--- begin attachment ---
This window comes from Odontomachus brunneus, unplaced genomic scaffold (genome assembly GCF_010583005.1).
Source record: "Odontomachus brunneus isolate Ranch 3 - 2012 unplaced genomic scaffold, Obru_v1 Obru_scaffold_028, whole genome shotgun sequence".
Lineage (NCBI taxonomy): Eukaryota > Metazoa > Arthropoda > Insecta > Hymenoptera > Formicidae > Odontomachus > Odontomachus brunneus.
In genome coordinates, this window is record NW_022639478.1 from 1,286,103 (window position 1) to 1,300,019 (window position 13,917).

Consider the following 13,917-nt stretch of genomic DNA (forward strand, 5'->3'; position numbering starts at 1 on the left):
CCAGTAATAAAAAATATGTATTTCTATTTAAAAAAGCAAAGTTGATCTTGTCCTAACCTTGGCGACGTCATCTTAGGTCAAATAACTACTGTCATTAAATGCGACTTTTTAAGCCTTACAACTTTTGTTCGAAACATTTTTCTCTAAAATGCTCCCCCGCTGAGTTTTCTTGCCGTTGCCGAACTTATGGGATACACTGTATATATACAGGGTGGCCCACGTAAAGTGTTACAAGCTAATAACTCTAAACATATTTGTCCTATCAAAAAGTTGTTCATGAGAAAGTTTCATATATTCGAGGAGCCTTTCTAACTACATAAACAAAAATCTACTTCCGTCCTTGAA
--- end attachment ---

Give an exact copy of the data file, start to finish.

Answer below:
This window comes from Odontomachus brunneus, unplaced genomic scaffold (genome assembly GCF_010583005.1).
Source record: "Odontomachus brunneus isolate Ranch 3 - 2012 unplaced genomic scaffold, Obru_v1 Obru_scaffold_028, whole genome shotgun sequence".
Lineage (NCBI taxonomy): Eukaryota > Metazoa > Arthropoda > Insecta > Hymenoptera > Formicidae > Odontomachus > Odontomachus brunneus.
In genome coordinates, this window is record NW_022639478.1 from 1,286,103 (window position 1) to 1,300,019 (window position 13,917).

Consider the following 13,917-nt stretch of genomic DNA (forward strand, 5'->3'; position numbering starts at 1 on the left):
CCAGTAATAAAAAATATGTATTTCTATTTAAAAAAGCAAAGTTGATCTTGTCCTAACCTTGGCGACGTCATCTTAGGTCAAATAACTACTGTCATTAAATGCGACTTTTTAAGCCTTACAACTTTTGTTCGAAACATTTTTCTCTAAAATGCTCCCCCGCTGAGTTTTCTTGCCGTTGCCGAACTTATGGGATACACTGTATATATACAGGGTGGCCCACGTAAAGTGTTACAAGCTAATAACTCTAAACATATTTGTCCTATCAAAAAGTTGTTCATGAGAAAGTTTCATATATTCGAGGAGCCTTTCTAACTACATAAACAAAAATCTACTTCCGTCCTTGAA